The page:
Reimbursement for canceled and delayed flights on Frontier and United
April 17, 2024 5:44 PM   Subscribe

My wife and I recently flew on Frontier from Denver to Orlando. We were supposed to be back in Denver for one day, after which I would fly to San Antonio on United for a high school reunion and to see the eclipse. tl;dr: Because of problems on both Frontier flights, we have more than $1000 in out-of-pocket expenses. Frontier is offering only a $100 voucher for future flights. How can we get reimbursed?

Details for people interested in train wrecks:

- Frontier flight to Orlando: Boarded flight, plane returned to gate, delayed 4 hours, got to VRBO at 2 am

- Frontier flight from Orlando: Delayed 4 hours, supposedly because a tire needed to be changed, then canceled at midnight because of weather, though Frontier staff had insisted all evening the plane would fly. No one from Frontier was at the gate when the flight was canceled, nor was anyone at the ticket counter. The link that Frontier texted to rebook the flight didn't work until the next day. Eventually got refund from Frontier, but paid more than $1000 in out-of-pocket expenses for hotel and new flights on Southwest. (At this point, I had to go straight to Texas.)

- United flight to Denver: Boarded flight, returned to gate, delayed 8 hours because of problems with hydraulics on plane. United is offering a $50 voucher or 2500 frequent-flyer miles. (Also, United didn't refund the flight from Denver to San Antonio that I couldn't make because of the problems with Frontier.)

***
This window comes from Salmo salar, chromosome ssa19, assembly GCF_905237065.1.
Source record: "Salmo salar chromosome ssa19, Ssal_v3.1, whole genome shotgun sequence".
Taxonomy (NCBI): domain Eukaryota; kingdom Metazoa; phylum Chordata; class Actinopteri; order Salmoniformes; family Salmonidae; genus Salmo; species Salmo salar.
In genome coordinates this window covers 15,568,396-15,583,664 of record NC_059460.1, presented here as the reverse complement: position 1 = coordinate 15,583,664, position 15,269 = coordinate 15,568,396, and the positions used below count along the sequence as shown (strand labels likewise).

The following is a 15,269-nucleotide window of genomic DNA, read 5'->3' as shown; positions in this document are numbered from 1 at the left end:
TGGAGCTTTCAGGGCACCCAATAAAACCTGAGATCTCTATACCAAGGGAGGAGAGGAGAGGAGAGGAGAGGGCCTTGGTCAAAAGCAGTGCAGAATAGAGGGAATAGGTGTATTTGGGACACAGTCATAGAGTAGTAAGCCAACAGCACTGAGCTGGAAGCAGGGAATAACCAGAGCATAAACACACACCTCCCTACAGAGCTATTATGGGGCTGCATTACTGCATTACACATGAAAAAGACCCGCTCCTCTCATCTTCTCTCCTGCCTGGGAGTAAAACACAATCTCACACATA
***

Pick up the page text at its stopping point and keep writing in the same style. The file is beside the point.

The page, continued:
posted by lukemeister to Travel & Transportation (7 answers total) 1 user marked this as a favorite
Check your credit card used to buy the flights. A number of travel cards include some automatic travel insurance that might help you out here.
posted by chiefthe at 6:24 PM on April 17 [6 favorites]

Did you have travel insurance? In general, US airlines are only responsible for airline costs (i.e. costs of the flight) and not for incidental expenses (ground transport, hotels, etc.) Nothing stops individual airlines from covering more expenses or offering goodwill gestures -- most mainline airlines (United, American, Delta) will comp hotel and ground transport vouchers for canceled flights or overnight controlled delays (see DOT dashboard here), but they are not obligated to. As you might not be surprised to learn, Frontier does not do this, and they are not obligated to under any US regulation.

Also for reference, here is Frontier's policy.